Erectile dysfunction (ED) is the inability to achieve or maintain an erection sufficient for intercourse. Because ED can have a strong psychological component, counseling with a psychotherapist or sex therapist often works. However, more often ED is a symptom of cardiovascular disease and diabetes, both of which can impair blood supply to the penis. In addition, many medications interfere with sexual functioning.
Yohimbine. This chemical is found in the bark of an African tree called yohimbe. It has been used as a male aphrodisiac in Africa, and under medical supervision it has been used as a prescription drug to treat ED. Supplements made from yohimbe bark are also available without a prescription, but they can be life-threatening if used at high doses, according to the Natural Medicines Comprehensive Database. The supplement can interact in a harmful way with certain drugs, such as blood pressure medications, and should be avoided by anyone with liver, kidney, heart, or diabetes problems or problems with anxiety or depression. Like DHEA, yohimbine should not be taken without a doctor's supervision.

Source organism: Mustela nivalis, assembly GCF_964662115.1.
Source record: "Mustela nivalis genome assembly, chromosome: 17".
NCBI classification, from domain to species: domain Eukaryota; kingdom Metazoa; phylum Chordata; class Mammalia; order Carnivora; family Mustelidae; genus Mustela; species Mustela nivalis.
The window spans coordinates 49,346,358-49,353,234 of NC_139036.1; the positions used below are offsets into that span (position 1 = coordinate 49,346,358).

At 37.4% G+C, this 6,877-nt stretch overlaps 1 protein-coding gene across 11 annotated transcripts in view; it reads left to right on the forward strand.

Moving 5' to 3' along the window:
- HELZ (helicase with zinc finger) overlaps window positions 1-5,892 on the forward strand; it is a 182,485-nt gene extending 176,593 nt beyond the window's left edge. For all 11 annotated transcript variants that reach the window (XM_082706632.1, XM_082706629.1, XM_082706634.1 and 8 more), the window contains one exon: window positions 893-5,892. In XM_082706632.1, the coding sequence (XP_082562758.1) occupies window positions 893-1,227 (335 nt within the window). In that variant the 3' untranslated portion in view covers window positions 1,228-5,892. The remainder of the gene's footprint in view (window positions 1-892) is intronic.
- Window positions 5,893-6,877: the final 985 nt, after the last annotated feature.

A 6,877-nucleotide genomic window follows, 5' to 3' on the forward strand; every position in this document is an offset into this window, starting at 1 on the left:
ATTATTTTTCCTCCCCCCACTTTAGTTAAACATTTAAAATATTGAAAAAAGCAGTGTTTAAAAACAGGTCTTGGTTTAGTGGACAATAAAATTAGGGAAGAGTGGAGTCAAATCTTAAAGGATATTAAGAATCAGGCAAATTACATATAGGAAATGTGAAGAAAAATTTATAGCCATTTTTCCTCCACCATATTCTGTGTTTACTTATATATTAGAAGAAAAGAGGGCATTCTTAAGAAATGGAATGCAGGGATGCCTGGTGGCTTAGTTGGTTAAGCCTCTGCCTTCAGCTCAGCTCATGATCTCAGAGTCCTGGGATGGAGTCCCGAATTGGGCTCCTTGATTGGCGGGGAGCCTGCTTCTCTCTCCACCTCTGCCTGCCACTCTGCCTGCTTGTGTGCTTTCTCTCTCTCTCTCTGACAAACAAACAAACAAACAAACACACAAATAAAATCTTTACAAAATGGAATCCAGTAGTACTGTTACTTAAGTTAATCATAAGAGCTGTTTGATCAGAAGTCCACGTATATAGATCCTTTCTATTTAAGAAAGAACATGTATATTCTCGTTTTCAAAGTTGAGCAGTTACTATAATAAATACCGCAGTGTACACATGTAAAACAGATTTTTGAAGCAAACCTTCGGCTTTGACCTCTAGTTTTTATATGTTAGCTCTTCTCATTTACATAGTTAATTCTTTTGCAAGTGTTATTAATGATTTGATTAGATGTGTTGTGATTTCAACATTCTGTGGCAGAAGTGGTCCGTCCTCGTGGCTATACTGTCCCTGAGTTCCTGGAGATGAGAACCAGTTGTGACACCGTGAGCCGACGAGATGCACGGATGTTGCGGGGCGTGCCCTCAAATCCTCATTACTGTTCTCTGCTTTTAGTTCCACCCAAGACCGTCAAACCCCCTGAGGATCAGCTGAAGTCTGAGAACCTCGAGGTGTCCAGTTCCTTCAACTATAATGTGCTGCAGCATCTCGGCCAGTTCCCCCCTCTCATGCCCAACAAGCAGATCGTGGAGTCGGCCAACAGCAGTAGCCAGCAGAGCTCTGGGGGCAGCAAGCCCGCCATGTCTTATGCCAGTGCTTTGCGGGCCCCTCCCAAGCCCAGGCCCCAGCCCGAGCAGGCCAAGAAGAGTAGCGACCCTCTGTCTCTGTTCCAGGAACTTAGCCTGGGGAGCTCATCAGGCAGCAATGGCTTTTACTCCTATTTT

According to historians, ancient Egyptians used garlic to boost their stamina. While they didn’t have modern-day science to confirm that it actually worked, they were most certainly onto something. Researchers have confirmed that consuming the plant helps stop the formation of new fatty deposits, called nanoplaques, inside arterial walls. Yup, that includes the arteries leading to your penis, too. Keep your heart healthy and your erections strong by adding the kitchen staple to your weekly dishes.
Although you should steer clear of supplements advertised online, research shows certain vitamins and herbs can help ED. They may help improve the health of your blood vessels, increase blood flow to the penis, and boost erectile function. If other treatments have failed, you’re not a candidate for ED medications, or you’re looking for a more natural approach, ask your doctor whether these supplements could be right for you. Here are three to discuss with your doctor:
Poor sleep patterns can be a contributing factor for erectile dysfunction, Mucher says. One review published in the journal Brain Research emphasized the intricate relationship between the level of sex hormones like testosterone, sexual function, and sleep, noting that testosterone levels increase with improved sleep, and lower levels are associated with sexual dysfunction. Hormone secretion is controlled by the body’s internal clock, and sleep patterns likely help the body determine when to release certain hormones.